A wonderful cartoon from yesterday’s Sydney Morning Herald:
Even more important, an article highlighting the plight of small island nations:
The delegation of parliamentarians from four tropical Pacific Islands nations braved the Canberra cold last week, and that wasn’t the only climate shock they suffered.
They watched the impressive intellectual exchange of question time in the House of Representatives on Wednesday and then moved on. But almost as soon as they left, Parliament started to debate a motion on whether the science of man-made climate change was real. This came as a bit of a jolt to the legislator visiting from Kiribati, a country of about 100,000 people on 33 small, low-lying islands strung along 5000 kilometres of the equator.
“Climate change is real in our places,” Rimeta Beniamina, a government MP and vice-chairman of his parliament’s climate change committee, told me, expressing surprise at what was going on in the chamber a few metres away.
“A few years ago it was not taken very seriously. But now quite a few villages are experiencing hardship. Beaches are eroding, houses are falling down, crops are damaged and livelihoods are destroyed.
“The intrusion of salt water is very evident. The sea level may be rising millimetres a year, but it is still rising. The strong winds and rising tides are the worst part. Once the salt water enters the land, that’s it. Trees are falling along the coast, crops dying, pigs and chickens are affected.”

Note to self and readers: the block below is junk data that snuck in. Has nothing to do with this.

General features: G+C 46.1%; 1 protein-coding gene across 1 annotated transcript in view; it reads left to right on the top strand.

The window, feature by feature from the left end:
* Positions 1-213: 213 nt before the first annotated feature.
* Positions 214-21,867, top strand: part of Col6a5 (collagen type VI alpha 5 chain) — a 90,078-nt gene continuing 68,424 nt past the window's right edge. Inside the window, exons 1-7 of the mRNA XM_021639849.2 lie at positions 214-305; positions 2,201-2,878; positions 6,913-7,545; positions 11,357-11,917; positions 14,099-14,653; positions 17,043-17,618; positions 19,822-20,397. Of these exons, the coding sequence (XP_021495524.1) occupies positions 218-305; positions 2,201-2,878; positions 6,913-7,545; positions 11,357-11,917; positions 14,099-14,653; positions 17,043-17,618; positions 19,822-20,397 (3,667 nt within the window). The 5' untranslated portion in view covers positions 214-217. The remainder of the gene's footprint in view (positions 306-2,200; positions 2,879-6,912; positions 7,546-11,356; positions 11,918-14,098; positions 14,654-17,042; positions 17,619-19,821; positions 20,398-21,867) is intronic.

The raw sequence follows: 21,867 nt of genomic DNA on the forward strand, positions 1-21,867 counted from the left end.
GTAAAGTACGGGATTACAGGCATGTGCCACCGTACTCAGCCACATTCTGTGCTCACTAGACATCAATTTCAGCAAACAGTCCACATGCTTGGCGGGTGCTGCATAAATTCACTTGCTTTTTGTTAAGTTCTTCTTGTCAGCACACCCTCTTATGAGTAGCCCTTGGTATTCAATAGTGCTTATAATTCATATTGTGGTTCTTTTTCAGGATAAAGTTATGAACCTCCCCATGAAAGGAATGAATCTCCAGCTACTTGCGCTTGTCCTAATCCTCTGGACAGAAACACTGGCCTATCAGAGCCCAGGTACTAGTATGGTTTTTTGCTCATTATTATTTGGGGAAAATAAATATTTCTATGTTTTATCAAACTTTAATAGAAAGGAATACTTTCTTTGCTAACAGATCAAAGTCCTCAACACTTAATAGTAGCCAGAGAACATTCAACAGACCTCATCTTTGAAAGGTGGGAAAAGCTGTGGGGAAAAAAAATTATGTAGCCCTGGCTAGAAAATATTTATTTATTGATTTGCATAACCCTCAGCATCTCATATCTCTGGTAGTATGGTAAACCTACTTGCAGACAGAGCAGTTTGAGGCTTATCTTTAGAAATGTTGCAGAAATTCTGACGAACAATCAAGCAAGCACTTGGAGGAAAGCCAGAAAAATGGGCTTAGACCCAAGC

A US study published at the weekend in the journal Nature Geoscience found the global sea level had risen by 16.8 millimetres between 2005 and 2011.
Clark Wilson, a co-author of the study and geophysicist at the University of Texas at Austin, says: “There was an increase in the melting rate in Greenland starting in 2005 and that is probably the underlying story why,” according to the Wall Street Journal. The academic study was funded by NASA and the US National Science Foundation.
The rising seas are whipped up by increasingly severe El Nino weather cycles, damaging the coastlines of countries including Kiribati, pronounced kee-ree-bas.
“Some communities have been forced to move backward from the coast,” Beniamina says. “The problem is, there is not much land to move back to.”
People are jamming into the overcrowded main island, Tarawa. Its centre has a population density estimated at three times that of Tokyo, says an April report by Australian journalist Bernard Lagan in the Global Mail. Fresh water supplies are at risk and there is not enough land to bury the dead.
Kiribati President Anote Tong has declared a policy of orderly evacuation that he calls “migration with dignity”. The nation is a proverbial canary in the carbon emission coal mine, and the prognosis is unhappy.